Jon Crispin's Notebook

Willard Suitcase #7

Posted in History, Willard Suitcases by joncrispin on 31/10/2011

Not all of the suitcases have much in them.  Craig suggested that I make selections from the master list, but somehow I like the surprise of not knowing what they contain.  I did make some suggestions this time, but was still surprised by what I found.

I am still drawn to the archival paper and string that is used to preserve the cases.  There is something so beautiful about how the bows are tied.

This case belonged to Raymond H.  You can see the bird droppings from when it was stored in the attic before they were saved by the museum.

I don’t always find items that tell much of a story, but something about this one caught my fancy.

It took me a few minutes to figure out what these papers were.

Rolling papers!  I hadn’t noticed the orange wrapper when I took them out of the envelope.

May 4, 1923, such a long time ago. /  Many thanks to Peggy Ross who helped me rewrap the cases and pointed out a few things that  I had missed.  And as usual to Craig for all his help.

24 Responses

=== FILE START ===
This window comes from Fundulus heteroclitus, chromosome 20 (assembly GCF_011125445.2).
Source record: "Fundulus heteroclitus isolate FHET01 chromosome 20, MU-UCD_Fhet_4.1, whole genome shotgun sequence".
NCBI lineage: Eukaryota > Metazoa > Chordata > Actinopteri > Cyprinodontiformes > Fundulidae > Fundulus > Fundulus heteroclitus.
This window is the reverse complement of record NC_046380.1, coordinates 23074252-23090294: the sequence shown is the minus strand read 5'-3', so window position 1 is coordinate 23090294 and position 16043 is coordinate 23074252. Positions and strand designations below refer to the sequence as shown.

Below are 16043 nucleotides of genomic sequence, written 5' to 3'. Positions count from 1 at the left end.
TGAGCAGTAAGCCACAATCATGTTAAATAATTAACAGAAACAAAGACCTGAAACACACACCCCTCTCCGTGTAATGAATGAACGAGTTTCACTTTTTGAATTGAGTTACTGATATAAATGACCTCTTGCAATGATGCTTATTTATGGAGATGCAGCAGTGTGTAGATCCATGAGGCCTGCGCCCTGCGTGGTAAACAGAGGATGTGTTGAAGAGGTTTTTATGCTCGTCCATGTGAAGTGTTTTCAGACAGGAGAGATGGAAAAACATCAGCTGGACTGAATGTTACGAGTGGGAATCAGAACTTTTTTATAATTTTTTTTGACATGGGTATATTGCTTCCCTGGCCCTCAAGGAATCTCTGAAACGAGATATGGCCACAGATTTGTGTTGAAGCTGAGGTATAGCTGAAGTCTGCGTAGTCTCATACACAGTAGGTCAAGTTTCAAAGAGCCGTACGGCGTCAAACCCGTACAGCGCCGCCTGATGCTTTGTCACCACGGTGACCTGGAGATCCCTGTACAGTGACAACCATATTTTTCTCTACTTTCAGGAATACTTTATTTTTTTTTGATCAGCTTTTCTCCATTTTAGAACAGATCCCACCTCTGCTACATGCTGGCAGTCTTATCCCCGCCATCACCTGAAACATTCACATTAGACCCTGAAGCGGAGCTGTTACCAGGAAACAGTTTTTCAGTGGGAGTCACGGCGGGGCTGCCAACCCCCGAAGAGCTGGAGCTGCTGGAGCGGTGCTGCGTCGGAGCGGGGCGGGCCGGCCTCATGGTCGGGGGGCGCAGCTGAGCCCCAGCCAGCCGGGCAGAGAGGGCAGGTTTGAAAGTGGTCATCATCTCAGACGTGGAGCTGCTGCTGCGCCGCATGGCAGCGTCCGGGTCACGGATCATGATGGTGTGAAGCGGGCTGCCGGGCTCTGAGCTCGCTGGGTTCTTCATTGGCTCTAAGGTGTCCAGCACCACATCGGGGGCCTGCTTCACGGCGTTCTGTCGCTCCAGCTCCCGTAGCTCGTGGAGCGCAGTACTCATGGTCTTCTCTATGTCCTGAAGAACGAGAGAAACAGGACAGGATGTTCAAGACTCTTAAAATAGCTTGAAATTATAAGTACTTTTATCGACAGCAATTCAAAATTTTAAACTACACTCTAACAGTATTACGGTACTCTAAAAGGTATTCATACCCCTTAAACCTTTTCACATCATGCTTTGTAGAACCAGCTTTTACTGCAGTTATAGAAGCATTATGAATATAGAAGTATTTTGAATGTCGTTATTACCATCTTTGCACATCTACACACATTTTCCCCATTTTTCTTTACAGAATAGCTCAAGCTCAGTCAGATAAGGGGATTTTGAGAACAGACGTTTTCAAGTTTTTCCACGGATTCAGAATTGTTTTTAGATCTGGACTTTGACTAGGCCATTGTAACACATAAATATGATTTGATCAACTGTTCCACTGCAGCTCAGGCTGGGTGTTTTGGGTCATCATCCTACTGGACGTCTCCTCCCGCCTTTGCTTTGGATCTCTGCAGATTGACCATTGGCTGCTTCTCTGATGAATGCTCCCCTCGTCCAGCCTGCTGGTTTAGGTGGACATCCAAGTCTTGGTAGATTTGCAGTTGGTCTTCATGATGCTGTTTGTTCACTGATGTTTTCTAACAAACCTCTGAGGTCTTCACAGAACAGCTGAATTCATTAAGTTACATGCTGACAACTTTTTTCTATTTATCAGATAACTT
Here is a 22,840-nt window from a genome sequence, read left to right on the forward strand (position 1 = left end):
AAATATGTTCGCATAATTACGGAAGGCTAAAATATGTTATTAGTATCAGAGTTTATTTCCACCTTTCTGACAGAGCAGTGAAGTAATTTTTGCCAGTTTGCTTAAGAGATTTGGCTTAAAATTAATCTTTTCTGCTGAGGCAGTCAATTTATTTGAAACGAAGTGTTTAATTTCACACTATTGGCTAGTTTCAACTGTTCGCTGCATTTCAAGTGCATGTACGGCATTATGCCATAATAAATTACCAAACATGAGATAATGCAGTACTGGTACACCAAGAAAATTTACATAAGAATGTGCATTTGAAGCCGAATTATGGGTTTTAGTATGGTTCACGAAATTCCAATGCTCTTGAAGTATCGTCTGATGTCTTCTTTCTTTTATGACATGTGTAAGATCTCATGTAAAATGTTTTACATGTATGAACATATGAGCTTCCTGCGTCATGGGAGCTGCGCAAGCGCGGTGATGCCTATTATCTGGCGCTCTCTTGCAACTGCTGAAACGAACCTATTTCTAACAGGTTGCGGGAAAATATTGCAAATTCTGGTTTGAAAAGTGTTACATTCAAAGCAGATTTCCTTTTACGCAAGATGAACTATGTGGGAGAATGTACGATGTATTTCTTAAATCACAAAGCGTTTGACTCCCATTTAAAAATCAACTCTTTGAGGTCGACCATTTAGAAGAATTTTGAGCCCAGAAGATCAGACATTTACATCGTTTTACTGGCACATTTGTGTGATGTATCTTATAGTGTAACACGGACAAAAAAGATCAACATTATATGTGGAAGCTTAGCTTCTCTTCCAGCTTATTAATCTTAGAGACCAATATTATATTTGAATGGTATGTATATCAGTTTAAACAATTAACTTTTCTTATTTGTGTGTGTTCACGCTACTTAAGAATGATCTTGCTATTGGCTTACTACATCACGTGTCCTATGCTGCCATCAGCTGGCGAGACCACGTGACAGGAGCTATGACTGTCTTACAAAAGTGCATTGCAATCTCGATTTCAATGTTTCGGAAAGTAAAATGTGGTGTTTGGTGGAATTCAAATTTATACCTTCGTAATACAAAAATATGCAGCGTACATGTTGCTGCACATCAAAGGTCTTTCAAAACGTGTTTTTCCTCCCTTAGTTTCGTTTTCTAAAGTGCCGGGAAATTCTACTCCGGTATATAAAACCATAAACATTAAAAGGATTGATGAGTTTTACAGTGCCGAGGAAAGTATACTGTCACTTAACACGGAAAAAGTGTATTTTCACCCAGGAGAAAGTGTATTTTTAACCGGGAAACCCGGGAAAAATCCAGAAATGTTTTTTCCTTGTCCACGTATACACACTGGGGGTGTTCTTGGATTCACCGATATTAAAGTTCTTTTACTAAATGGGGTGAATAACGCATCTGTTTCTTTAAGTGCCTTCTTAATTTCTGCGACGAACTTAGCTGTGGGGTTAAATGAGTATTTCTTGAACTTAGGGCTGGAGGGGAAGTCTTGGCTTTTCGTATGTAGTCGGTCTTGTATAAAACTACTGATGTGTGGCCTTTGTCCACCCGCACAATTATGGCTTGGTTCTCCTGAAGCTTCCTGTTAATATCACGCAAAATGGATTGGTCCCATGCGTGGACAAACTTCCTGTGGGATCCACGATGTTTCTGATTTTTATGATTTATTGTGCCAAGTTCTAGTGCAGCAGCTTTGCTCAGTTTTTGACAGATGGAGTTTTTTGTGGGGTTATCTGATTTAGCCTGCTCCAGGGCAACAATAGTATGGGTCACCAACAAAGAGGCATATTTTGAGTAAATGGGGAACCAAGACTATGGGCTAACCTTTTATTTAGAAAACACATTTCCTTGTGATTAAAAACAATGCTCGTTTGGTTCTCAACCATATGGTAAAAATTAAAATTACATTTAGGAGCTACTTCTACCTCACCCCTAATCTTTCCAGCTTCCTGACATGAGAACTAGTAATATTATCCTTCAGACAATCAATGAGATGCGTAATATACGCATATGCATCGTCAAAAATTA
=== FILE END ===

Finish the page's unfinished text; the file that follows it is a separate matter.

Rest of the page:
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  1. It silences me.

  2. sidwaters said, on 01/11/2011 at 6:35 am

    I am intrigued by the length of rope…

    • Michele said, on 01/11/2011 at 11:34 am

      Me too. It’s so functional and if so for what, and also ominous… was it used for work, harm?

    • N. Jeanne Burns said, on 02/11/2011 at 7:10 pm

      Me too. It was the first thing I saw. As if it had been sewn into the lining and torn out by someone.

  3. Carol Cappelletti said, on 01/11/2011 at 10:00 am

    So enjoying the discovery! And a beautiful tribute!!

  4. Joanna said, on 02/11/2011 at 10:59 am

    Just discovered this project today and have so enjoyed browsing your notebook! Thank you for sharing these beautiful bits of history with the world.